46 user comments

Latest 30 commentsNewest firstBest ratedAll

Strava is the devils own... Turning the wonderful act of riding alone or with mates into mindless willy waving.

If any policy or data is used from that source, then it's study and use is to highlight the preferences and activities of mindless willy wavers in society.

(God I'm getting old and grumpy)

posted by MisterT [6 posts]
8th May 2014 - 7:59

17 Likes

First let me say I log everything on Strava which I think is a bit sad, hay ho so is wearing tights in you mid forties Worried ... Joking aside, sharing of people's personal data with corporate anyone, always makes me worry. Put in the hands of say the Daily Nail ha ha and I'm sure the information could be used against riders, also will it mean the less used routes (by strava riders) will be neglected. Perhaps it would be better to make non car infrastructure a priority. I know I'm dreaming about that. I honestly don't see most authorities using the data for good.... I only seem to hear how evil cyclists are these days. It's not convenient to admit we take cars off the road, safety for pedestrians and the environment. This will be ignored to point out riders going on pavement or the wrong way on one way ect.

Bloody cyclists!!! Devil

HMCC

Beefy's picture

posted by Beefy [174 posts]
8th May 2014 - 8:09

34 Likes

Local authorities should be providing cycling facilities useable by those covered by the snappy phrase "from Eight to Eighty".

Do eight year old kids use Strava en masse?

Do eighty year olds use Strava en masse?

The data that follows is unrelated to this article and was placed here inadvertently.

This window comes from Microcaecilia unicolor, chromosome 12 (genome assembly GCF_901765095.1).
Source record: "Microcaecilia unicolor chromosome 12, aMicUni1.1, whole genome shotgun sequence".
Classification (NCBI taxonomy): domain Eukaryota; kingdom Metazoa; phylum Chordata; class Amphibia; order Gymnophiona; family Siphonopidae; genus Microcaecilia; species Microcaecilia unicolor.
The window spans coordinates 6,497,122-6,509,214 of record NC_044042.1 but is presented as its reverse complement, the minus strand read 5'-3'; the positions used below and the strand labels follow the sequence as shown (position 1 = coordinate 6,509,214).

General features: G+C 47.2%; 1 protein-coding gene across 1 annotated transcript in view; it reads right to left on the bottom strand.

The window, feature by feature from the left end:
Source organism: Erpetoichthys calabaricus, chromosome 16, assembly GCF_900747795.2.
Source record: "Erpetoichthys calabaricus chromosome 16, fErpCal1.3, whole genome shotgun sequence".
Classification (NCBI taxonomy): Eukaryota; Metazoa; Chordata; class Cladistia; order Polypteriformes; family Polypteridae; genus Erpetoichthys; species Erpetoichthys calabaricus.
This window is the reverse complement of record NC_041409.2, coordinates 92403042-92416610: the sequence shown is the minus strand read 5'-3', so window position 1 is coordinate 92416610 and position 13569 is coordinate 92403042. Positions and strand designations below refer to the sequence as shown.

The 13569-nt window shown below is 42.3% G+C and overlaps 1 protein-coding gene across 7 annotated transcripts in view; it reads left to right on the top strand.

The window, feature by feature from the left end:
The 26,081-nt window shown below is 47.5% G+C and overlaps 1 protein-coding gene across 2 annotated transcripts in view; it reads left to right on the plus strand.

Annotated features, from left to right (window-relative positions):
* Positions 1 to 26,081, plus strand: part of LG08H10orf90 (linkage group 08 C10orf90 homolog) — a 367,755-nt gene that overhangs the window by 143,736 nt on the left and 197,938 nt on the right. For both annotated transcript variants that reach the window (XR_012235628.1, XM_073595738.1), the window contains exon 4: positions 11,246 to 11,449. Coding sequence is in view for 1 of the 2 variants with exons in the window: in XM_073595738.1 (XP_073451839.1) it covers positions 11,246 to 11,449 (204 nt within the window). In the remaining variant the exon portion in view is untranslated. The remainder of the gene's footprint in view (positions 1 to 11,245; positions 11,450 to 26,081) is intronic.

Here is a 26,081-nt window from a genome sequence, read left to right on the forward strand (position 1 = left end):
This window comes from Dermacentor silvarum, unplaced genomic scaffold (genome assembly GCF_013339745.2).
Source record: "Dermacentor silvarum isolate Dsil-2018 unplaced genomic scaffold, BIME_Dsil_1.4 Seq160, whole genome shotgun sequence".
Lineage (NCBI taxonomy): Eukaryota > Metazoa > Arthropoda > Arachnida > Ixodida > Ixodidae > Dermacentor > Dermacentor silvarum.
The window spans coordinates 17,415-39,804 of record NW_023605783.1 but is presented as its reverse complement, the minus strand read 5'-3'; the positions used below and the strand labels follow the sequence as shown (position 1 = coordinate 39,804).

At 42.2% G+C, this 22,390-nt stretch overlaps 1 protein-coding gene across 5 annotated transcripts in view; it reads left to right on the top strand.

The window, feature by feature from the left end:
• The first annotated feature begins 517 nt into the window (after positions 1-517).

Can we trust local authorities to use this information from Strava to cater for those groups?

Local authorities will use this information to make lazy decisions and back them up when they install piss poor facilities.

posted by farrell [1580 posts]
8th May 2014 - 8:10

24 Likes

Fascinating stuff. Given that the data will include time as well as location, I don't think it matters that the majority of the data might be distorted in favour of segment-chasers - by extracting the information of the slowest 10% at prime commuting times, I'd imagine authorities will achieve a fairly accurate snapshot.

dafyddp's picture

posted by dafyddp [181 posts]
8th May 2014 - 8:29

18 Likes

I live 20 mile outside of Glasgow although there are many roads that are favoured by cyclists, some of the best roads are less popular.

I'm also not fond of The National Cycle Path with it's tree roots poking through the concrete, excess gravel, the sewage plant and the remnants of the Buckfast fuelled nights left nearby.

stenmeister's picture

posted by stenmeister [76 posts]
8th May 2014 - 8:34

19 Likes

I've just wasted five minutes looking at that heat map again. Interesting to see where people are going and what sort of level of cycling warrants what depth of heat... looking at my folks house, I know I will be the only person using their driveway, and despite two years of strava fun, it barely resonates on the map.

Quite fun to look at though.

posted by Jimmy Ray Will [354 posts]
8th May 2014 - 9:07

20 Likes

My various commuting routes all look popular on the map which seems about right to me.

Interesting that Herne hill velodrome and the crystal palace crits are shown, I guess these activities occur around commuting time.

posted by Scoob_84 [233 posts]
8th May 2014 - 10:09

17 Likes

Excellent another 'big data' story. I look forward to someone trying to sell me totally irrelevant products whilst I am cycling along trying to concentrate on the roads. Maybe the ambulance chasers will be the first ones to take up the new advertising opportunity...

posted by rdanderson [4 posts]
8th May 2014 - 10:35

20 Likes

nowasps wrote:
I only record my longer "lycra" rides on Strava. All my commuting, shopping and city riding is done without.

Exactly. Counting up where the vast majority of people using bicycles - and they do NOT have Strava - means spending the money on doing proper cycle traffic counts.

posted by ChairRDRF [169 posts]
8th May 2014 - 10:40

17 Likes

joemmo wrote:
mrmo wrote:
I think it is a no brainer why this information could be useful, my only caveat, how representative of ALL cyclists is Strava?

Probably better than nothing but unlikely to capture the non competitive and utility riders who will benefit most from better infrastructure.